FOR RELEASE: October 15, 2008
CONTACT: Stan Wellborn, RFF Director of Public Affairs, 202-328-5026
WASHINGTON – Building on a 50-year legacy in energy research, Resources for the Future is undertaking a multi-faceted initiative to assess future U.S. energy policy options.
The three-year project, Towards a New National Energy Policy: Assessing the Options, will be carried out in collaboration with a new organization, the Tulsa-based National Energy Policy Institute (NEPI). The George Kaiser Family Foundation has granted funds to NEPI to underwrite the project.
“America’s dependence on imported oil and other fossil fuels is a serious threat to our national security and a significant contributor to global climate change,” said entrepreneur and philanthropist George Kaiser in describing his vision of the new work. “The time is ripe for an analysis of energy policy options ranked simply by the cost of reducing barrels of imported oil and tons of greenhouse gas emitted. This will give our decision makers the tools to lead us toward real energy security.”
In announcing the project, RFF President Phil Sharp noted, “Over the next decade, the nation’s policy planners must have reliable methods to judge the feasibility of a wide variety of energy policy options. RFF’s distinguished history in providing nonpartisan analysis in energy and climate policy equips us well to take on this essential work.”
The research, to be formally launched in the fall of 2008, will be managed by a team of project leaders, including RFF Senior Fellows Alan Krupnick, Margaret Walls, and Ian Parry, as well as Tony Knowles, former governor of Alaska and now president of NEPI. Contributors to the project will be drawn from the RFF staff and outside experts, and the work will culminate with publication of a book in 2011. Interim products will include white papers and the results of individual expert research projects in particular areas of energy policy.
Knowles says RFF was chosen for the project because of its longstanding contributions to energy policy formulation and its demonstrated ability to inject its research findings into the policy process. “For many years, there has been a need to define consistent metrics in the energy debate to ensure clarity, focus, and understanding. RFF has shown that it has the analytical capability and policy know-how needed to deliver reliable results.”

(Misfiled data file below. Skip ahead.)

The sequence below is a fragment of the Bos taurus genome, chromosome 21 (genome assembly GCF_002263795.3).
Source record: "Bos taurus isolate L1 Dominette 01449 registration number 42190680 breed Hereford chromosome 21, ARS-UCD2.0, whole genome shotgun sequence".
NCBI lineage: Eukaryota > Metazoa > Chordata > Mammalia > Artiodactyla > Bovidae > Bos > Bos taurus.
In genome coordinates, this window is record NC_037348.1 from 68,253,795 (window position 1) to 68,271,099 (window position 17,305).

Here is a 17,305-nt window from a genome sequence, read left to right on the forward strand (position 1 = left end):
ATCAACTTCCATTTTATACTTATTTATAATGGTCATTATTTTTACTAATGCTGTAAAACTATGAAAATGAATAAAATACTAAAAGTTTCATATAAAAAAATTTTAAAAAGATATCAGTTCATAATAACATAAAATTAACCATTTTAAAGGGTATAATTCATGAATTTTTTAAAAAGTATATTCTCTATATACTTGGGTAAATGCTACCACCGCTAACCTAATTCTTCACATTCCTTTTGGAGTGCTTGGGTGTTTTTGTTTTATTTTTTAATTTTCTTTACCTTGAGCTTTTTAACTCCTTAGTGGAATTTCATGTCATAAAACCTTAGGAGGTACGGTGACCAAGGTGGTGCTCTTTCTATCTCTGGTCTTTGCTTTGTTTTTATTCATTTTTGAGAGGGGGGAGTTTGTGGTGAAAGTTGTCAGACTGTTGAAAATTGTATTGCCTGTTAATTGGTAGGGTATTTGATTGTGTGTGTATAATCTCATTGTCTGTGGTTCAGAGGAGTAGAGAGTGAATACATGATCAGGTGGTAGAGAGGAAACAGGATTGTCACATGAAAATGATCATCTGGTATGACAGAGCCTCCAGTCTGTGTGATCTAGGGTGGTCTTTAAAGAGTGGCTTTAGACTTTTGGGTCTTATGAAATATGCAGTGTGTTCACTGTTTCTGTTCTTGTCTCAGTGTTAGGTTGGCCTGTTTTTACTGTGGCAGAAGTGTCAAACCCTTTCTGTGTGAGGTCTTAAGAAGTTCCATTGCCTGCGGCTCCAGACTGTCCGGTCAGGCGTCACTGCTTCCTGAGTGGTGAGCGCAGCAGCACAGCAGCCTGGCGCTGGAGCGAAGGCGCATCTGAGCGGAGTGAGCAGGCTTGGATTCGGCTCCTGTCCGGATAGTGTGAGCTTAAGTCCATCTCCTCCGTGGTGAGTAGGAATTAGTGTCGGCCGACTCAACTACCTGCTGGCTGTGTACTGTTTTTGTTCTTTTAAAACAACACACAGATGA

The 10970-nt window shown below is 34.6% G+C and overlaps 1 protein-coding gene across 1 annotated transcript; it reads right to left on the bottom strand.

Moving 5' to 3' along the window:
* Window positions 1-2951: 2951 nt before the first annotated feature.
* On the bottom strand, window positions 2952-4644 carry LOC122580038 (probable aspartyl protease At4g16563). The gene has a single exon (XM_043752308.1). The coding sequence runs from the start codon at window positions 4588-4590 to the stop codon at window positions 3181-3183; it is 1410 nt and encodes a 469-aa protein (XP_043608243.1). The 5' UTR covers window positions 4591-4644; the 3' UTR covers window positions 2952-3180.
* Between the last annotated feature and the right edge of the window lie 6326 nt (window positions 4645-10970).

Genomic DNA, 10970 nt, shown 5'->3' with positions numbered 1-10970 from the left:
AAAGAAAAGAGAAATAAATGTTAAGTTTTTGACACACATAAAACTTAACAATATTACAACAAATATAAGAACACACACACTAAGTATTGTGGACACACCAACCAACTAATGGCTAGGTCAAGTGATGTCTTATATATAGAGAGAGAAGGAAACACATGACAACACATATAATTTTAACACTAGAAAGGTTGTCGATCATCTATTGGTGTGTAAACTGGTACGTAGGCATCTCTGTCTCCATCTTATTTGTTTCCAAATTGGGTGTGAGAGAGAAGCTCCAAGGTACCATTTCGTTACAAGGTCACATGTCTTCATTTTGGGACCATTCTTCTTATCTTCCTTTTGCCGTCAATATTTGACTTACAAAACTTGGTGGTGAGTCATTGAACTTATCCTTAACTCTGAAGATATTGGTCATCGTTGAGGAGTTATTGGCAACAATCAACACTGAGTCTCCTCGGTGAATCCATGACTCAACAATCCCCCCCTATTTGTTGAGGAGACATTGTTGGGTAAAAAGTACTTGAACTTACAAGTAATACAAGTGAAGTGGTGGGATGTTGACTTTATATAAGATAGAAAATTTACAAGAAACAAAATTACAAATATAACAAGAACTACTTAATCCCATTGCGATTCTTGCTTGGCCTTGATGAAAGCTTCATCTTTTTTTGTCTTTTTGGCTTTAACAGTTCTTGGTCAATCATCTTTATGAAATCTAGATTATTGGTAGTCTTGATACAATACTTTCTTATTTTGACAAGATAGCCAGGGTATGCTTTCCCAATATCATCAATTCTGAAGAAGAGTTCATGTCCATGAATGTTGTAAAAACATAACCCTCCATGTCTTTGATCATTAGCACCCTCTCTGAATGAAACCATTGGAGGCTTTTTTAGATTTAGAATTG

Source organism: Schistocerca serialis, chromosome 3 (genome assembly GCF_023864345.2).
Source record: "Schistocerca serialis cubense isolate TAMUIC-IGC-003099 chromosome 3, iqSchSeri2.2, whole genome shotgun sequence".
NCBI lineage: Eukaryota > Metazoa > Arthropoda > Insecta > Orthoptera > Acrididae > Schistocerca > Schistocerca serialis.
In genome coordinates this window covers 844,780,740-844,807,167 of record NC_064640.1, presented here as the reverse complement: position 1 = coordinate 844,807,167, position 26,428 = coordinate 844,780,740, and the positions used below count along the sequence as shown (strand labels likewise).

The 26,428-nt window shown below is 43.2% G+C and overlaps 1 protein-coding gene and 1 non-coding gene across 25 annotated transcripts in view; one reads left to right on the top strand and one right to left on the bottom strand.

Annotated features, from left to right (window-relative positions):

Policy areas to be studied during the first phase of the project include:
- Broad transportation policies, such as fuel economy standards and carbon content standards.
- Policies to encourage the deployment of hybrid, plug-in hybrid, and electric vehicles, as well as the use of compressed natural gas.
- Energy efficiency policies, such as building codes and appliance standards.
- Policies regarding electricity generation from renewable sources, such as a renewable portfolio standard.
- Policies to promote and expand the current array of nuclear power plants.
- Broad strategies targeted at carbon dioxide, such as a carbon tax and a cap-and- trade program.
- Policies for basic and applied R&D in clean energy technologies.
Work will also begin on strategies for domestic hydrocarbon options including access to federal onshore and offshore lands, building natural gas pipelines, unconventional fossil fuel resources, and biofuels.
"In addition to signing up experts, we are creating a series of background papers, such as on energy security and a review of models, including our choice of the EIA’s National Energy Modeling System, to serve as the analytical basis for the project," says Krupnick. "In the second phase of this project, we will complete our comprehensive policy analyses, including the identification of promising combinations of policies."